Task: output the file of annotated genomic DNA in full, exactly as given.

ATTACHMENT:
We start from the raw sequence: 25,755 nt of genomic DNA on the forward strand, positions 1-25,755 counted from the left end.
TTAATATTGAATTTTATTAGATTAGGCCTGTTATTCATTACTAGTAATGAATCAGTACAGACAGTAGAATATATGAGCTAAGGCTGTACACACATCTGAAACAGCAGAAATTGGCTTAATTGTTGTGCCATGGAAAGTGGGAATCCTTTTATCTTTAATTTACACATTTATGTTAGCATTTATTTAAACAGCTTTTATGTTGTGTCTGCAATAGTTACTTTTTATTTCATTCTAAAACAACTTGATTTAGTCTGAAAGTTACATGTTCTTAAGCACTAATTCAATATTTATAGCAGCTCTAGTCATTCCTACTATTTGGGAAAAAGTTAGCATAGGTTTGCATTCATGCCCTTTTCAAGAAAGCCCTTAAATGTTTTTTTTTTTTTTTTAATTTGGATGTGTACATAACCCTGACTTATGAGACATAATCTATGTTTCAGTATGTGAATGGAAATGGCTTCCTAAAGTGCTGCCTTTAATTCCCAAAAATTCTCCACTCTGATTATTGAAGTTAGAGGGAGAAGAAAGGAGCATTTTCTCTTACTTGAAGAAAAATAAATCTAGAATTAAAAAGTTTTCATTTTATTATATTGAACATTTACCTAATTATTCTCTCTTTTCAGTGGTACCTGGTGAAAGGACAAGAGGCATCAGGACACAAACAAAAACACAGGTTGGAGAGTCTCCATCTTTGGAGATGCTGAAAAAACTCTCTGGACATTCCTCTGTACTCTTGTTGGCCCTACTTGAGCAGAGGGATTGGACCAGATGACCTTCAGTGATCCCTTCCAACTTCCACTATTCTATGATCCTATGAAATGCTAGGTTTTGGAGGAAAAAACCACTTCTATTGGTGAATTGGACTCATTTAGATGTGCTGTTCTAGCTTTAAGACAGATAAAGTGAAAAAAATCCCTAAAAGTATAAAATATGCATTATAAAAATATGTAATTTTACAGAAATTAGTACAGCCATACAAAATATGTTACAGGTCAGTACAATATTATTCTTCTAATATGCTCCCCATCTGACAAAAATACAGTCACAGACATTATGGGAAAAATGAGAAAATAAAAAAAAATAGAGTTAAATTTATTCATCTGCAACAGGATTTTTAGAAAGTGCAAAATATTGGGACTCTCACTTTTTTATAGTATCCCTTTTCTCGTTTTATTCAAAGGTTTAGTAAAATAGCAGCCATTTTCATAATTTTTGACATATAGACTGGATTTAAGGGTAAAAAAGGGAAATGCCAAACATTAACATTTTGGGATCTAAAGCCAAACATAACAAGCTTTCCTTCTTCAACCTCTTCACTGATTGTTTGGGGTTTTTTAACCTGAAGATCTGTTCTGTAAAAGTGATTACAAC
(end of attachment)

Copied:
We start from the raw sequence: 25,755 nt of genomic DNA on the forward strand, positions 1-25,755 counted from the left end.
TTAATATTGAATTTTATTAGATTAGGCCTGTTATTCATTACTAGTAATGAATCAGTACAGACAGTAGAATATATGAGCTAAGGCTGTACACACATCTGAAACAGCAGAAATTGGCTTAATTGTTGTGCCATGGAAAGTGGGAATCCTTTTATCTTTAATTTACACATTTATGTTAGCATTTATTTAAACAGCTTTTATGTTGTGTCTGCAATAGTTACTTTTTATTTCATTCTAAAACAACTTGATTTAGTCTGAAAGTTACATGTTCTTAAGCACTAATTCAATATTTATAGCAGCTCTAGTCATTCCTACTATTTGGGAAAAAGTTAGCATAGGTTTGCATTCATGCCCTTTTCAAGAAAGCCCTTAAATGTTTTTTTTTTTTTTTTAATTTGGATGTGTACATAACCCTGACTTATGAGACATAATCTATGTTTCAGTATGTGAATGGAAATGGCTTCCTAAAGTGCTGCCTTTAATTCCCAAAAATTCTCCACTCTGATTATTGAAGTTAGAGGGAGAAGAAAGGAGCATTTTCTCTTACTTGAAGAAAAATAAATCTAGAATTAAAAAGTTTTCATTTTATTATATTGAACATTTACCTAATTATTCTCTCTTTTCAGTGGTACCTGGTGAAAGGACAAGAGGCATCAGGACACAAACAAAAACACAGGTTGGAGAGTCTCCATCTTTGGAGATGCTGAAAAAACTCTCTGGACATTCCTCTGTACTCTTGTTGGCCCTACTTGAGCAGAGGGATTGGACCAGATGACCTTCAGTGATCCCTTCCAACTTCCACTATTCTATGATCCTATGAAATGCTAGGTTTTGGAGGAAAAAACCACTTCTATTGGTGAATTGGACTCATTTAGATGTGCTGTTCTAGCTTTAAGACAGATAAAGTGAAAAAAATCCCTAAAAGTATAAAATATGCATTATAAAAATATGTAATTTTACAGAAATTAGTACAGCCATACAAAATATGTTACAGGTCAGTACAATATTATTCTTCTAATATGCTCCCCATCTGACAAAAATACAGTCACAGACATTATGGGAAAAATGAGAAAATAAAAAAAAATAGAGTTAAATTTATTCATCTGCAACAGGATTTTTAGAAAGTGCAAAATATTGGGACTCTCACTTTTTTATAGTATCCCTTTTCTCGTTTTATTCAAAGGTTTAGTAAAATAGCAGCCATTTTCATAATTTTTGACATATAGACTGGATTTAAGGGTAAAAAAGGGAAATGCCAAACATTAACATTTTGGGATCTAAAGCCAAACATAACAAGCTTTCCTTCTTCAACCTCTTCACTGATTGTTTGGGGTTTTTTAACCTGAAGATCTGTTCTGTAAAAGTGATTACAAC